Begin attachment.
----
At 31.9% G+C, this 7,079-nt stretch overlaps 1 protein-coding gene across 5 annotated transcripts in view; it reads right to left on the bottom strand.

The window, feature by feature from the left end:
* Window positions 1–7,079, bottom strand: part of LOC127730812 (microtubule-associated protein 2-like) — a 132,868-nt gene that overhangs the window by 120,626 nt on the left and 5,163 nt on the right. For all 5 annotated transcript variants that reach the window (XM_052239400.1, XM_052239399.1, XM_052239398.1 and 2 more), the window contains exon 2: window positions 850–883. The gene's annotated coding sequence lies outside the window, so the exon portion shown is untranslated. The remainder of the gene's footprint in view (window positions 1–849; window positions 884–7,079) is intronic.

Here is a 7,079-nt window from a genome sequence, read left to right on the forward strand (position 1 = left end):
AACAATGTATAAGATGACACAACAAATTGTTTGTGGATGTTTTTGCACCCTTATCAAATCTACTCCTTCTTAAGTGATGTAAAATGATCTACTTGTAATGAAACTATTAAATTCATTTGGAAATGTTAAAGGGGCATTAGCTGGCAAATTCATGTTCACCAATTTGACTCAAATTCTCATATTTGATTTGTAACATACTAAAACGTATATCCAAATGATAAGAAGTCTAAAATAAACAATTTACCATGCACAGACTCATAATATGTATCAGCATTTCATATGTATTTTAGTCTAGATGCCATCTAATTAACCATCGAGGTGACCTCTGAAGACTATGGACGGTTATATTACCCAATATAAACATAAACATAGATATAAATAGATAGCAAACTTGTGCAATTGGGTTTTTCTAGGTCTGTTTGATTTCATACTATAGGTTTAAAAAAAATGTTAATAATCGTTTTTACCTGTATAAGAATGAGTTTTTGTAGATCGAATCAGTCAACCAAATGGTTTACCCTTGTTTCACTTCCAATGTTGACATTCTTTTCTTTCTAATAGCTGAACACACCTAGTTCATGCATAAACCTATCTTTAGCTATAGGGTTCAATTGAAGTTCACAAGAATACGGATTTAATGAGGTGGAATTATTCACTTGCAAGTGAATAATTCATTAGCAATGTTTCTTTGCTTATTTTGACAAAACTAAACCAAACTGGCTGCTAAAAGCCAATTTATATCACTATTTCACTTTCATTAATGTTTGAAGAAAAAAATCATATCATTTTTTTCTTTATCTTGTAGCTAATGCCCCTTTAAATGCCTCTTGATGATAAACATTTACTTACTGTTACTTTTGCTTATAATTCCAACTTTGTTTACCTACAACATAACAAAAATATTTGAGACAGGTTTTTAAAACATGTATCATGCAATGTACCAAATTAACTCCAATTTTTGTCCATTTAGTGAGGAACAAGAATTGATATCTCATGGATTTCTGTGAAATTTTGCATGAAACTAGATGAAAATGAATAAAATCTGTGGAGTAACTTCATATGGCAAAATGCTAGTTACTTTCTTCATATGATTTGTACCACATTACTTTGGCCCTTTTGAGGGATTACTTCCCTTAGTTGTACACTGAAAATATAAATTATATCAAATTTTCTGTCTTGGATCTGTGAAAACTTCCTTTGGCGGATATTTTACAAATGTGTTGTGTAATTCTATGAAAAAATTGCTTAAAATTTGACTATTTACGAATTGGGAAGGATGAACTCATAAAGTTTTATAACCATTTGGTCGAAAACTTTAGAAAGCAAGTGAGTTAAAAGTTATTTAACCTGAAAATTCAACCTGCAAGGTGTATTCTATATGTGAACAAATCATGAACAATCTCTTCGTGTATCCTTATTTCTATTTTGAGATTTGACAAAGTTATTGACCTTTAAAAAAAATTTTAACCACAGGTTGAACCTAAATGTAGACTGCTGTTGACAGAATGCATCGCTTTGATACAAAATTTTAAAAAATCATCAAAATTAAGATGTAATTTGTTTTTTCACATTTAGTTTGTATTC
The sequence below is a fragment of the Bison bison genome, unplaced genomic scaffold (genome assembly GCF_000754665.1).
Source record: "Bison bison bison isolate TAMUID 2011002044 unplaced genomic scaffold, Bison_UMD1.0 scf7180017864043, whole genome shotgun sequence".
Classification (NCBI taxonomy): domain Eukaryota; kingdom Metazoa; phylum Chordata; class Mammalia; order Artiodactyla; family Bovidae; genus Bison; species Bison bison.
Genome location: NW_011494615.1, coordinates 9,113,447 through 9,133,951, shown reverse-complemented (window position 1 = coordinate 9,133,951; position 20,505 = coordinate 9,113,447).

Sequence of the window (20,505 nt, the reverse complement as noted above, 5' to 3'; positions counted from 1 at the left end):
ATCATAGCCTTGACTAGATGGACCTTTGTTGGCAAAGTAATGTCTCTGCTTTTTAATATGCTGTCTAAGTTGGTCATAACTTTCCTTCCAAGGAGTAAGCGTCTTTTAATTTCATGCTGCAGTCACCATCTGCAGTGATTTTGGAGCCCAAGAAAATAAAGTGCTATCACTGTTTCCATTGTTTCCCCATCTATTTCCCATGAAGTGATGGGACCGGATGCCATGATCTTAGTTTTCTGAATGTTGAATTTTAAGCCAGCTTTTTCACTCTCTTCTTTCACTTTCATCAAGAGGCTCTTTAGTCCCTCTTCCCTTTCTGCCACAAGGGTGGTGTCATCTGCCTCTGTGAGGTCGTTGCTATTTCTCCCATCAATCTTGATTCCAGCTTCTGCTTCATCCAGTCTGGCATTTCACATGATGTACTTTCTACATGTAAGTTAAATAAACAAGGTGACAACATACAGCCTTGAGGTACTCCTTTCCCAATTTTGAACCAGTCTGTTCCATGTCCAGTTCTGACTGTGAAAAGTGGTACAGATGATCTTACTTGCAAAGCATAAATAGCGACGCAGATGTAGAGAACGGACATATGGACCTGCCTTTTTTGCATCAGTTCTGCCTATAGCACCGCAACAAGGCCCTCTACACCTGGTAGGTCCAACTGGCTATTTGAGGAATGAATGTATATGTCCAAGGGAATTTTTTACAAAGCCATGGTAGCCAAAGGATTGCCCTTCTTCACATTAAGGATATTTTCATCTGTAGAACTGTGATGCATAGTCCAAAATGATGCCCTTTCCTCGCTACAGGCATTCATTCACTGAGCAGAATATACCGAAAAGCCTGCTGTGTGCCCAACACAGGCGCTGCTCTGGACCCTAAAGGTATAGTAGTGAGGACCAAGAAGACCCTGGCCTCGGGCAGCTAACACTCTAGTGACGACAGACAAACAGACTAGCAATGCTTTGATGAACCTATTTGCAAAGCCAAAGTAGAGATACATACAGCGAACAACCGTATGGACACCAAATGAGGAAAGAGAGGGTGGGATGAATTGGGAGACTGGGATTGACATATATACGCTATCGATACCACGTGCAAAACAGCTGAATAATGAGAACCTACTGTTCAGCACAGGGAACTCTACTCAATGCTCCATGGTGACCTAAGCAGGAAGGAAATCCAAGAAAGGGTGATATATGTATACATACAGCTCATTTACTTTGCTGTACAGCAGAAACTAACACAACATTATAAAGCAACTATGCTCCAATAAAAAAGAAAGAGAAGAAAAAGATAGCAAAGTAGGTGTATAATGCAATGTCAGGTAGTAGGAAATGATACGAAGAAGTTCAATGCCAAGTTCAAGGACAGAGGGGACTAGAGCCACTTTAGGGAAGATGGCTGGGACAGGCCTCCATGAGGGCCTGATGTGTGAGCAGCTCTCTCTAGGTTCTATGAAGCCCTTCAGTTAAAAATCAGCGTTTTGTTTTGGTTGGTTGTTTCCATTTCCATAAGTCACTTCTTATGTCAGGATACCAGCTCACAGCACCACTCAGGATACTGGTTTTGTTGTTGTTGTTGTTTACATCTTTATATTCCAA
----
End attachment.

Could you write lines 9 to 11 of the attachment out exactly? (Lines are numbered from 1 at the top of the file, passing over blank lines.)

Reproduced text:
Genome location: NW_011494615.1, coordinates 9,113,447 through 9,133,951, shown reverse-complemented (window position 1 = coordinate 9,133,951; position 20,505 = coordinate 9,113,447).

Sequence of the window (20,505 nt, the reverse complement as noted above, 5' to 3'; positions counted from 1 at the left end):
ATCATAGCCTTGACTAGATGGACCTTTGTTGGCAAAGTAATGTCTCTGCTTTTTAATATGCTGTCTAAGTTGGTCATAACTTTCCTTCCAAGGAGTAAGCGTCTTTTAATTTCATGCTGCAGTCACCATCTGCAGTGATTTTGGAGCCCAAGAAAATAAAGTGCTATCACTGTTTCCATTGTTTCCCCATCTATTTCCCATGAAGTGATGGGACCGGATGCCATGATCTTAGTTTTCTGAATGTTGAATTTTAAGCCAGCTTTTTCACTCTCTTCTTTCACTTTCATCAAGAGGCTCTTTAGTCCCTCTTCCCTTTCTGCCACAAGGGTGGTGTCATCTGCCTCTGTGAGGTCGTTGCTATTTCTCCCATCAATCTTGATTCCAGCTTCTGCTTCATCCAGTCTGGCATTTCACATGATGTACTTTCTACATGTAAGTTAAATAAACAAGGTGACAACATACAGCCTTGAGGTACTCCTTTCCCAATTTTGAACCAGTCTGTTCCATGTCCAGTTCTGACTGTGAAAAGTGGTACAGATGATCTTACTTGCAAAGCATAAATAGCGACGCAGATGTAGAGAACGGACATATGGACCTGCCTTTTTTGCATCAGTTCTGCCTATAGCACCGCAACAAGGCCCTCTACACCTGGTAGGTCCAACTGGCTATTTGAGGAATGAATGTATATGTCCAAGGGAATTTTTTACAAAGCCATGGTAGCCAAAGGATTGCCCTTCTTCACATTAAGGATATTTTCATCTGTAGAACTGTGATGCATAGTCCAAAATGATGCCCTTTCCTCGCTACAGGCATTCATTCACTGAGCAGAATATACCGAAAAGCCTGCTGTGTGCCCAACACAGGCGCTGCTCTGGACCCTAAAGGTATAGTAGTGAGGACCAAGAAGACCCTGGCCTCGGGCAGCTAACACTCTAGTGACGACAGACAAACAGACTAGCAATGCTTTGATGAACCTATTTGCAAAGCCAAAGTAGAGATACATACAGCGAACAACCGTATGGACACCAAATGAGGAAAGAGAGGGTGGGATGAATTGGGAGACTGGGATTGACATATATACGCTATCGATACCACGTGCAAAACAGCTGAATAATGAGAACCTACTGTTCAGCACAGGGAACTCTACTCAATGCTCCATGGTGACCTAAGCAGGAAGGAAATCCAAGAAAGGGTGATATATGTATACATACAGCTCATTTACTTTGCTGTACAGCAGAAACTAACACAACATTATAAAGCAACTATGCTCCAATAAAAAAGAAAGAGAAGAAAAAGATAGCAAAGTAGGTGTATAATGCAATGTCAGGTAGTAGGAAATGATACGAAGAAGTTCAATGCCAAGTTCAAGGACAGAGGGGACTAGAGCCACTTTAGGGAAGATGGCTGGGACAGGCCTCCATGAGGGCCTGATGTGTGAGCAGCTCTCTCTAGGTTCTATGAAGCCCTTCAGTTAAAAATCAGCGTTTTGTTTTGGTTGGTTGTTTCCATTTCCATAAGTCACTTCTTATGTCAGGATACCAGCTCACAGCACCACTCAGGATACTGGTTTTGTTGTTGTTGTTGTTTACATCTTTATATTCCAA